Is Screen Time Affecting Athletic Performance?

Updated: Feb 22

As a performance coach you must use an integrated approach to all aspects that affect performance and one area that often gets neglected the most is restoration, so I wanted to share a topic that I don't think gets it's just due in today's society and I am first hand seeing the negative impact it is having on our youth today - Digital Demenia.

Digital Dementia is a modern day health epidemic resulting in a sensory mismatch in the brain from over utilization of technology and excessive slouched sitting posture. Adolescents with Digital Dementia demonstrate a decline in cognition and short-term memory loss, symptoms associated with dementia. Your children may be at risk for Digital Dementia if they spend hours per day seated in front of technological devices with poor posture and little movement.

Adolescents who have digital dementia show a decline in cognition and short-term memory loss, which are the two symptoms of dementia. The signs and symptoms of digital dementia are:

  • Slouched posture

  • Developmental delays

  • Short-term memory loss

  • Lack of motivation

  • Anxiety

  • Anger

  • Depression

  • Balance disorders

  • Uncoordinated movement patterns

How to Avoid Digital Dementia For Your Teenager/Kids

There are precautions you can take to limit your child’s chances of developing electronic dementia. Below are seven useful tips.

1. Limit Screen Time

The suggested screen time for children of all ages should be limited to two hours a day and no TV or digital entertainment should be permitted for children under the age of two. Homes should have “screen-free zones”, especially in bedrooms.

2. Use your Head Instead of Relying on Digital Devices

When possible, try to think for yourself instead of relying on your computer to do the thinking for you.

3. Learn a New Language

Using the brain to learn something new, like a new language, provides brain stimulation that can fend off all types of dementia.

4. Get Physical

Exercise is extremely important in order to keep the brain active and healthy.

5. Perform Brain-Based Postural Exercises

Brain-based learning refers to teaching methods, lesson designs, and school programs that are based on the latest scientific research about how the brain learns, including cognitive development—how students learn differently as they age, grow, and mature socially, emotionally, and cognitively.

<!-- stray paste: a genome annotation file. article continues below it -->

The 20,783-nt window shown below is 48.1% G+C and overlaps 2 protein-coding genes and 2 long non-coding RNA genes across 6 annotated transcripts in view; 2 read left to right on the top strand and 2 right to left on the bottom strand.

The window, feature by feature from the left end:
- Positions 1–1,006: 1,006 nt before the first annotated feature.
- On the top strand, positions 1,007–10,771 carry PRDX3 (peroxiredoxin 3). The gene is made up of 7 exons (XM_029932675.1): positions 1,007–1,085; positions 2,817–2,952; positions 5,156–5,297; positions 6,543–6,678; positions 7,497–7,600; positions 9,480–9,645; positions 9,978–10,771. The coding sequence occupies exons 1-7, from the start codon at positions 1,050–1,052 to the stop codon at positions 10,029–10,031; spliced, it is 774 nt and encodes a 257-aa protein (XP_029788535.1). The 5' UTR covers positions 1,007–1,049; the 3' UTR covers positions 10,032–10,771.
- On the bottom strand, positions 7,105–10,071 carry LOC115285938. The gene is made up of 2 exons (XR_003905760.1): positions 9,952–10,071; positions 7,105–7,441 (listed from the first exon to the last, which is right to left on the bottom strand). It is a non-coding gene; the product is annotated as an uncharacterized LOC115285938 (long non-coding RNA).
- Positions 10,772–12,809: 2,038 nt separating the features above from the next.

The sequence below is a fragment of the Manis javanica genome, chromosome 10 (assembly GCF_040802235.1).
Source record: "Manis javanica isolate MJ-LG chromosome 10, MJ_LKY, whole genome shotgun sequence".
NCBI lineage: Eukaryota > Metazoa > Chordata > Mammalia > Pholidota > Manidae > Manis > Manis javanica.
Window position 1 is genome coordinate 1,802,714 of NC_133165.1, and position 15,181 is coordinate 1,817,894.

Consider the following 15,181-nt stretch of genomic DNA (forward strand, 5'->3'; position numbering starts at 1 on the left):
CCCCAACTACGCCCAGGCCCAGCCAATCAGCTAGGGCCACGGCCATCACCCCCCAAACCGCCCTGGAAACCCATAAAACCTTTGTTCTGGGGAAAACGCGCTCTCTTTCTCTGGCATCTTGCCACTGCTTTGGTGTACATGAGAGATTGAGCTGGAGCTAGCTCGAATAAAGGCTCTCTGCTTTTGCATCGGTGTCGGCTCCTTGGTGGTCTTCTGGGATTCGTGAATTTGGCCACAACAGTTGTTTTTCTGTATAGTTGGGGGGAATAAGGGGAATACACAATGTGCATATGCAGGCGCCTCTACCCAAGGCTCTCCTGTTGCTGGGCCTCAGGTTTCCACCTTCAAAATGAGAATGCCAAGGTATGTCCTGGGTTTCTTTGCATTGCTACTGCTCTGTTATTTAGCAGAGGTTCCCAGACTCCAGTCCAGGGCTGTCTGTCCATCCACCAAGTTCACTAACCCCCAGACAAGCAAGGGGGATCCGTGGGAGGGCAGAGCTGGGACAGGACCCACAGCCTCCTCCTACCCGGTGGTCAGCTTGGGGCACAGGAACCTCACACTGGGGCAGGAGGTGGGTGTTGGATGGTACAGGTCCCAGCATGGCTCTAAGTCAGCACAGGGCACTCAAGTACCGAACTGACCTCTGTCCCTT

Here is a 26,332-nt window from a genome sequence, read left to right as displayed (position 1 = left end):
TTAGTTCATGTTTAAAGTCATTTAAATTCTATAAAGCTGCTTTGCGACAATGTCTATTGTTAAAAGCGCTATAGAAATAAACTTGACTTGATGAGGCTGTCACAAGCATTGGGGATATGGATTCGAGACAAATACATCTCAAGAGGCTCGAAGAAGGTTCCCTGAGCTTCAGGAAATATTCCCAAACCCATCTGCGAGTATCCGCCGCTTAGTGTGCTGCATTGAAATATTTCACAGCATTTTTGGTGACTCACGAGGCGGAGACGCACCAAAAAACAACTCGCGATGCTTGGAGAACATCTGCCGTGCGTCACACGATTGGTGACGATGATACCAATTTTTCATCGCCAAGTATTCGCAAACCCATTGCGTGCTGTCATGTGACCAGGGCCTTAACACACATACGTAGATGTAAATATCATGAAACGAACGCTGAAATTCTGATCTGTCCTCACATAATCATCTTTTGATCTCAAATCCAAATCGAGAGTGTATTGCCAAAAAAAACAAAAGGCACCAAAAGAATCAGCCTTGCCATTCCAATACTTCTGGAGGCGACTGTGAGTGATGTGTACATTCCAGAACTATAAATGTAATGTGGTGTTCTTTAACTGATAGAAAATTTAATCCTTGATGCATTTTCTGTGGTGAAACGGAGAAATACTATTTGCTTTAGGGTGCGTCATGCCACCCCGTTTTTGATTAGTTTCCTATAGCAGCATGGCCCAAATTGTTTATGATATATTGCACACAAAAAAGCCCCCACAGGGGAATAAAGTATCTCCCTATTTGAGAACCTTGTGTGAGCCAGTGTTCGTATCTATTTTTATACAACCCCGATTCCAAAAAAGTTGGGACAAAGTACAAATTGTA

6. Read a Real Book, Not a Kindle

Yes, reading is

great stimulation for the brain, but reading from electronic devices such as a Kindle, exposes your body to electromagnetic fields which can promote electronic dementia.

7: Interact with Real Life

Children need to spend the majority of their time interacting with real people and real life instead of the equivalent from computer games. Make sure they regularly perform the following:

  • Exercise

  • Play outdoors

  • Reading

  • Enjoy hobbies

  • Use their imaginations creatively

  • Learn with non-electronic formats like newspapers, board games and books

  • TVs should be turned off during meals to foster family time interaction

Other Tips For Parents

You can also follow these tips for extra precautions against electronic dementia:

  • Do not feel pressured to introduce technology early in your child’s life

  • Monitor children’s media—for example, be aware of what apps are used

  • Turn off the television set and other devices when not in use—background media can distract from parent-child interaction and child play, which are both very important in child language and social-emotional development

  • Keep the bedroom, mealtimes and parent-child playtimes screen-free

  • Avoid exposure to devices or screens an hour before bedtime

  • Avoid using media as the only way to calm your children—this can lead to problems with a child’s own ability with setting limits and managing emotions

For more information here is great link to an article on the topic with a video on the topic:

Besides what I talked about above the other areas your athletes should be considering in their restoration program include:

  • Soft Tissue Quality

  • 3D Joint Mobility and Tissue Flexibility

  • 3D Joint Stability

  • Nutrition

  • Sleep

  • Stress Management

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